Thursday, October 31, 2013


'Did you ever go clear?' Leonard Cohen

So last week I got the results of a CT scan - my seventh since I was diagnosed with bowel cancer in October 2010. The tumour was surgically removed, but because it had grown through the bowel wall and invaded a single lymph node by the time symptoms had become become apparent, there was a strong chance (about 60%) that it would appear elsewhere.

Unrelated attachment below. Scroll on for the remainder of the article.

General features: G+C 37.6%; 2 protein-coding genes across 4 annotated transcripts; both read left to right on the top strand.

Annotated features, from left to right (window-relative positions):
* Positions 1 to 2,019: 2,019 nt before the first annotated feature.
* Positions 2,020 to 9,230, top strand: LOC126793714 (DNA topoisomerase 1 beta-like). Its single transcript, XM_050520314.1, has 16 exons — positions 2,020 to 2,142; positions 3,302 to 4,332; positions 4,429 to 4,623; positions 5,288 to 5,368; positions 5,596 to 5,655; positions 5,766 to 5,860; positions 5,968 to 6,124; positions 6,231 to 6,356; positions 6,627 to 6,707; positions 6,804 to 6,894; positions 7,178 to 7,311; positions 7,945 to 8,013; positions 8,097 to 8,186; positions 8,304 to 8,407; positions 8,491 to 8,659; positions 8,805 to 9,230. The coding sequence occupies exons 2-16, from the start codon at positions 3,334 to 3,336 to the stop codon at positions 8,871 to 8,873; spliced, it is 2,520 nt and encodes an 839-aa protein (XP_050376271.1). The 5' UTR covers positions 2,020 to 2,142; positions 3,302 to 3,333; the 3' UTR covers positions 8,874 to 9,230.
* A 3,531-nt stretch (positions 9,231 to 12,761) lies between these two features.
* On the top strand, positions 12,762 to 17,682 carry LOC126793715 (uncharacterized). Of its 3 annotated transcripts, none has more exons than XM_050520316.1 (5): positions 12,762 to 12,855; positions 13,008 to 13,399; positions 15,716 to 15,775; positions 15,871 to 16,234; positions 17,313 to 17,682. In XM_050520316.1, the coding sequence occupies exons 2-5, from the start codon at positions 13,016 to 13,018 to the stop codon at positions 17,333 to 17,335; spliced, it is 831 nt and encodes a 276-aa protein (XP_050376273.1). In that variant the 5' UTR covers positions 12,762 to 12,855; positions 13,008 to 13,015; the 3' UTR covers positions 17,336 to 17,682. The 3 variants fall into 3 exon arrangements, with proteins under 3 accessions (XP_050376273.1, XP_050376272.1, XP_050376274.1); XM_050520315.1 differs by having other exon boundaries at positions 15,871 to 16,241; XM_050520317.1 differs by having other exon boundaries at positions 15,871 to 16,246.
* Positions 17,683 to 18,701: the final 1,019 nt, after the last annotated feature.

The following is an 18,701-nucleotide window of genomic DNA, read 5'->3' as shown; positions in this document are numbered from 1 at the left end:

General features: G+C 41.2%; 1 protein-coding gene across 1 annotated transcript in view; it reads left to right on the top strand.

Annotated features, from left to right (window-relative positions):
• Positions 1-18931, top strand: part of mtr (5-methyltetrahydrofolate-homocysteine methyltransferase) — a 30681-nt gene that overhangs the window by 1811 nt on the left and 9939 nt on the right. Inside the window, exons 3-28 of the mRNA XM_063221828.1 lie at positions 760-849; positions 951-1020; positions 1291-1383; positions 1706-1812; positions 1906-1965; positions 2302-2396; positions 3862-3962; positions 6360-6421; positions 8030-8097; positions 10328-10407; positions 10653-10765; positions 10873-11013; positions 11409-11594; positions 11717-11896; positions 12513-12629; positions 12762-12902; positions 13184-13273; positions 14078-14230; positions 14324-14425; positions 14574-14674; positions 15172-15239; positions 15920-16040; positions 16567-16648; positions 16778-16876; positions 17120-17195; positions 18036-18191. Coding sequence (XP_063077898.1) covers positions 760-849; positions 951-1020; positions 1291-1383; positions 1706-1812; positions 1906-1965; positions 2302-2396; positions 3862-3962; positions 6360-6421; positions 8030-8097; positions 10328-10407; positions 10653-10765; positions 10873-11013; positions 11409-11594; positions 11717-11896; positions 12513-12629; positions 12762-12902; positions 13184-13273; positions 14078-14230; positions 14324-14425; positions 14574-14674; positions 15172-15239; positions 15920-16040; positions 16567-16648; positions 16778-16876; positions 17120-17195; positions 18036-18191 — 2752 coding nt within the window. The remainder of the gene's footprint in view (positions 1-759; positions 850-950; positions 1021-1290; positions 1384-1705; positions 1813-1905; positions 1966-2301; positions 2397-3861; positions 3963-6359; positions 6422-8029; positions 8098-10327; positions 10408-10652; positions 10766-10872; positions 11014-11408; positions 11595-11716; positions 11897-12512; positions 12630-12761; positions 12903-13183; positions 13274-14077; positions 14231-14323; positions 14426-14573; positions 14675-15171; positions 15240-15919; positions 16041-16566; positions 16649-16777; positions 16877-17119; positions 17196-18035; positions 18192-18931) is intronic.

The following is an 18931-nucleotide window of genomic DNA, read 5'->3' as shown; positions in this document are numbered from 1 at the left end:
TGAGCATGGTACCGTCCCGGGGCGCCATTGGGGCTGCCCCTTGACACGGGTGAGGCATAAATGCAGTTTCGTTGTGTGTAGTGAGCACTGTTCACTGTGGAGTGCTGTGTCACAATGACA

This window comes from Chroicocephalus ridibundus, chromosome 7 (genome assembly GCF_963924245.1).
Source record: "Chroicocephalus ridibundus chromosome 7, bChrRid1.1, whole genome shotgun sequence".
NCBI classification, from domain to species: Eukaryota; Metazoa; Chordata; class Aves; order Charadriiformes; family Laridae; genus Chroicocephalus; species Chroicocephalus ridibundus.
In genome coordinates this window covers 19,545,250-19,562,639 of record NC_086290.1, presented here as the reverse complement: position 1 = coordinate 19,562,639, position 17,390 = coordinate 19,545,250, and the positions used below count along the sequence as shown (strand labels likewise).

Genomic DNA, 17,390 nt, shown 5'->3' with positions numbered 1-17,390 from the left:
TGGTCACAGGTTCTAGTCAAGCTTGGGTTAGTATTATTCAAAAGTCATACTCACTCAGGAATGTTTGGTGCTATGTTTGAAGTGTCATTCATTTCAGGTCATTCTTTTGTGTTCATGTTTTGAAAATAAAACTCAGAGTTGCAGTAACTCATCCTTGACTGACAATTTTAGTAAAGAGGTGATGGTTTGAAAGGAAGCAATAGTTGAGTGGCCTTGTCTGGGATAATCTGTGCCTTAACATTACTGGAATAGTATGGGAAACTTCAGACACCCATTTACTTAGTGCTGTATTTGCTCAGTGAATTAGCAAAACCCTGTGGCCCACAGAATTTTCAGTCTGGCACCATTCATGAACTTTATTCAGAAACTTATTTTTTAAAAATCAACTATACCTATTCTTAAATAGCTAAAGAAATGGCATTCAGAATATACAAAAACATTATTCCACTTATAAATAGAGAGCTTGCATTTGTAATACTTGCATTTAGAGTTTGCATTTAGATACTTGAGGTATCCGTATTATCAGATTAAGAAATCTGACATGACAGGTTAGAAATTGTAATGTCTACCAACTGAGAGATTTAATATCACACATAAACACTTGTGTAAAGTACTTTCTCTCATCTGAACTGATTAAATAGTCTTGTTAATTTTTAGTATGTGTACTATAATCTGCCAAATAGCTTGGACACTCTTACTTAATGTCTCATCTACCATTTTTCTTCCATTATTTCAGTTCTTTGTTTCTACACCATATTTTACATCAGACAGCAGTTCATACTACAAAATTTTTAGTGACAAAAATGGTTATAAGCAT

As long as bowel and many other cancers are diagnosed early enough, it isn't the original tumour that kills you (and you aren't 'cured' when it's removed - XKCD has a very good explanation of this). No, it's most often the secondaries, created by metastasis. In the case of bowel cancer, these usually appear in the lungs or liver.  Presenting not as lung or liver cancer, but proliferating nodules similary to the primary tumour.  The problem is, doctors can't yet detect cancer cells floating free in the blood or lymph. That's why, after surgery, I was treated with chemotherapy: infused every two weeks or so with a carefully calibrated cocktail of chemicals that killed off dividing cells (before every treatment, you're weighed like a prize fighter).  It's rather like napalming a jungle to get rid of a few pesky insurgents. You don't know that they're there when you strike; you can't be certain you've killed them afterwards; you cause a lot of collateral damage. Most cells in the human body are eventually replaced by new ones; epithelial cells and cells in the marrow, generating various kinds of blood cells, amongst others, proliferate continuously. Until, that is, they are blasted with cytotoxic chemicals. During my treatment, blood platelet and white blood cell counts plummeted; I developed mouth and tongue ulcers, and various digestive upsets as cells lining my GI tract died and sloughed away. Other side effects included fatigue, memory loss and cognitive disfunction (chemobrain); I've been left with peripheral neuropathy in my feet and fingertips because one of the drugs, a platinum compound, attacked my sensory nerves. I also suffered side effects from the steroids and other drugs pumped into me to counter the side effects of the chemotherapy - although at least I was never stricken by nausea.